After years of sitting vacant, RiverView development sells bulk of land in downtown Steamboat |

After years of sitting vacant, RiverView development sells bulk of land in downtown Steamboat

Buyers include Snow Bowl Steamboat parent company and Natural Grocers, which is planning 4-story building with new store, apartments

The RiverView development totals nearly 5 acres of land sandwiched between Lincoln Avenue and Yampa Street between Third and Fifth streets in downtown Steamboat Springs.
John F. Russell/Steamboat Pilot & Today

A sometimes controversial project, RiverView has been a touchstone in the conversation surrounding the future of downtown Steamboat Springs. Now, after decades of uncertainty, the development has nearly reached a conclusion.

Plans for the property, totaling nearly 5 acres of land sandwiched between Lincoln Avenue and Yampa Street between Third and Fifth streets, have gone through several iterations since it was first purchased in 2004. The initial developer’s intent was to transform the land into mixed-use sites for condominiums, hotels and retail stores. The Great Recession of the late 2000s, however, stymied much of the development’s progress until 2017, when the project was overhauled and rebranded.

Following years of sitting vacant, several of the project’s land parcels have been sold in the past two months, making room for the addition of single-family homes, duplexes, medium- and high-density residential, mixed-use commercial and a new grocery store.

Back to the beginning

When it was first purchased in 2004, the RiverView development was known as Riverwalk and included 72 residential units, seven deed-restricted affordable units, 35 hotel rooms, more than 32,000 square feet of commercial space and 108 underground parking garage spaces.

To make room for the project, about 150 people were displaced after the Westland Mobile Home Park was demolished, a process permitted by the city of Steamboat. While it drew ire from community members, the project was recognized as important to downtown’s growth.

The project’s developers made $2 million in improvements on the site in 2008, including cost participation in moving sewer lines and building new box culverts to get Spring Creek out of the flood plain where it approaches flows under Lincoln Avenue.

Steamboat Realtor and developer Jim Cook led Riverwalk in its early phases before Chicago-based investment firm Green Courte Partners assumed control.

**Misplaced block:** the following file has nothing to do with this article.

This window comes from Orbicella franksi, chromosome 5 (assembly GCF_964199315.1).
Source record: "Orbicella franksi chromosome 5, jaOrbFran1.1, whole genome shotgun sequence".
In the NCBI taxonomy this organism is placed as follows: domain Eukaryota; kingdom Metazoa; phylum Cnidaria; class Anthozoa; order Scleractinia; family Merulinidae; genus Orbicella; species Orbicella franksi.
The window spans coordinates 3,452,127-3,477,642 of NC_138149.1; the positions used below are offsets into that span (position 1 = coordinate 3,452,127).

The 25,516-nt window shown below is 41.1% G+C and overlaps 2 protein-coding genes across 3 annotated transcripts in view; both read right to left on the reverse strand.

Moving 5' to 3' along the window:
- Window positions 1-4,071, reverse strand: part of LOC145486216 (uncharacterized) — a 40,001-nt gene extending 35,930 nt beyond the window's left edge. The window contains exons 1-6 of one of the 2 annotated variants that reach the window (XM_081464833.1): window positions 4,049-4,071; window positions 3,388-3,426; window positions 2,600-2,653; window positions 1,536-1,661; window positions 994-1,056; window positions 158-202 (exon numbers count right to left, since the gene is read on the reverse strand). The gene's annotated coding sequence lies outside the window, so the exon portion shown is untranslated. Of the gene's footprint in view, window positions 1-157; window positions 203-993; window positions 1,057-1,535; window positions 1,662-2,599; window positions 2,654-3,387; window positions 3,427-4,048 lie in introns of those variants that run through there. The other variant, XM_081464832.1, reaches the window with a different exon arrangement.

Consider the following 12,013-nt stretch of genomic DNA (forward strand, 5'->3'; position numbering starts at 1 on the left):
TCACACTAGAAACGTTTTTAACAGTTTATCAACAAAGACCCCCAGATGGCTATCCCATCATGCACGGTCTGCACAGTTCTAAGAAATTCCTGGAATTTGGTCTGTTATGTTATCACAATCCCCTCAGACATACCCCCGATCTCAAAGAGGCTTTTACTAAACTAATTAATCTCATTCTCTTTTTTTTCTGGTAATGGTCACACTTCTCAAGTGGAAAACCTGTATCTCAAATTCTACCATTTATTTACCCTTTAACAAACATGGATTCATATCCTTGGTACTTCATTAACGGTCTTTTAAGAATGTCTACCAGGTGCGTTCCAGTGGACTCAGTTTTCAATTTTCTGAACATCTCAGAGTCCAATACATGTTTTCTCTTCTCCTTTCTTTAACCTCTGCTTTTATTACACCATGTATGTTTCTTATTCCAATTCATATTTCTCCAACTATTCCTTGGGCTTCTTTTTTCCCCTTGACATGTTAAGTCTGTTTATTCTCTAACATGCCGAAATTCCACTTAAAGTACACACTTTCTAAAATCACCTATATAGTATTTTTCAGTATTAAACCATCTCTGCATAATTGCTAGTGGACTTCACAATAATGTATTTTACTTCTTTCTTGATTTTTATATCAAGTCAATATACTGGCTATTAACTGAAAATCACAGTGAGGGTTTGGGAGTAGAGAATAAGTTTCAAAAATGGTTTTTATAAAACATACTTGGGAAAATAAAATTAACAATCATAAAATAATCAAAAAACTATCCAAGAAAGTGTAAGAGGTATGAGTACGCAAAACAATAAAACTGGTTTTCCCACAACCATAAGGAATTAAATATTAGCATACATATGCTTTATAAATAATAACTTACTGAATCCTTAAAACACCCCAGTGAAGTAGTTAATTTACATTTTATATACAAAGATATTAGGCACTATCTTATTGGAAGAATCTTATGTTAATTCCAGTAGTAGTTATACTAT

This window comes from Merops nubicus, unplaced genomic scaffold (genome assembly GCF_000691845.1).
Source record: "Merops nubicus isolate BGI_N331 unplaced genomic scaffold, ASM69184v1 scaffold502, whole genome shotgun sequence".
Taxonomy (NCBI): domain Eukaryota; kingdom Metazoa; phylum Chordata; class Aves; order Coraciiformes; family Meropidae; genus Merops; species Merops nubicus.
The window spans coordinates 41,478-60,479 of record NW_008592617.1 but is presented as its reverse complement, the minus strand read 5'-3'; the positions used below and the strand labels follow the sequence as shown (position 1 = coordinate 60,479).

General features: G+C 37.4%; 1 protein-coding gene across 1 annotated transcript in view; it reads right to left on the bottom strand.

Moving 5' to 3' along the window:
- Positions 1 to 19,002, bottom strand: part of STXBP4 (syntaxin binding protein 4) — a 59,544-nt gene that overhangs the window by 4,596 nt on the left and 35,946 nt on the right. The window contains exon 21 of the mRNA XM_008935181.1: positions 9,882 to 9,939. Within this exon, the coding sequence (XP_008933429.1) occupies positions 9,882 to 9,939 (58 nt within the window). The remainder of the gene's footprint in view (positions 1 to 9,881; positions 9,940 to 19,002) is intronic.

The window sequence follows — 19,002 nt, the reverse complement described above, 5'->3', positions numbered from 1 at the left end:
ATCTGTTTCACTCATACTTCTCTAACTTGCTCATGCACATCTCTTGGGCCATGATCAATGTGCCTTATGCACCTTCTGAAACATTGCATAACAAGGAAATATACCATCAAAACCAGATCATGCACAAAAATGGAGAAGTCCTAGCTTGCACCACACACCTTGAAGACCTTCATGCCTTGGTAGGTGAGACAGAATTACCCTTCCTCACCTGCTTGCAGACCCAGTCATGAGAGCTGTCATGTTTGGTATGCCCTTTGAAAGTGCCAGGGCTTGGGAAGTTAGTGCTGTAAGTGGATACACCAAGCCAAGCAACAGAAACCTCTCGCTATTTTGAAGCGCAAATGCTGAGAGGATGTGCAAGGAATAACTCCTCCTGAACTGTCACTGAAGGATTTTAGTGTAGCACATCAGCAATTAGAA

“With the Great Recession of 2008, and frankly the advent of the iPhone, those development plans — what was called Riverwalk at the time — stalled and have been stalled since then,” said Mark Scully, managing director of Green Courte.

Scully had previously worked on other downtown developments such as Alpenglow and Howelsen Place.

The project was revived and rebranded as RiverView in 2017, when it became a planned unit development, a designed grouping of both varied and compatible land uses. A planned unit development may include a mix of housing for homeowners with different price points along with convenient access to workplaces, shopping, education and recreation.

Steamboat Springs City Council’s approval of the project came with a list of other investments, including 25 new public parking spaces, an enhanced bicycle and pedestrian crossing located at Fifth and Yampa streets and a 0.25% transfer fee on the sale of residential properties that will be dedicated to restoring and preserving riparian habitat in the Yampa River.

As further infrastructure projects were completed, the entire development was publicly listed for sale in 2018 at $31.9 million with individual parcels priced separately.

“I’m already talking to hotel partners and developers (for this site) at the front door of downtown,” Scully told city planning commissioners in 2017. “We’ve owned the site for over 10 years, and it’s time to evolve to the next phase of life. … The overall project is probably $300 million to $400 million, so it’s a lot of development coming to Steamboat.”

The RiverView development is broken into parcels, several of which have now been sold.
Courtesy image

Change of plans ‘a blessing’

A couple from Castle Pines was the first to close on one of RiverView’s single-family home lots. On Sept. 23, they purchased the land for their future home along the Yampa River for $1 million.

Two weeks later, RiverView closed on seven more parcels — five for single-family homes and two for residential duplexes or single-family homes — for $7.4 million. The buyer was Huffman Holdings & Investments LLC.

Natural Grocers was the first to break RiverView’s years-long dry streak when it purchased the lot it had been leasing for customer parking on the corner of Third Street and Lincoln Avenue, for $3.65 million on Sept. 17.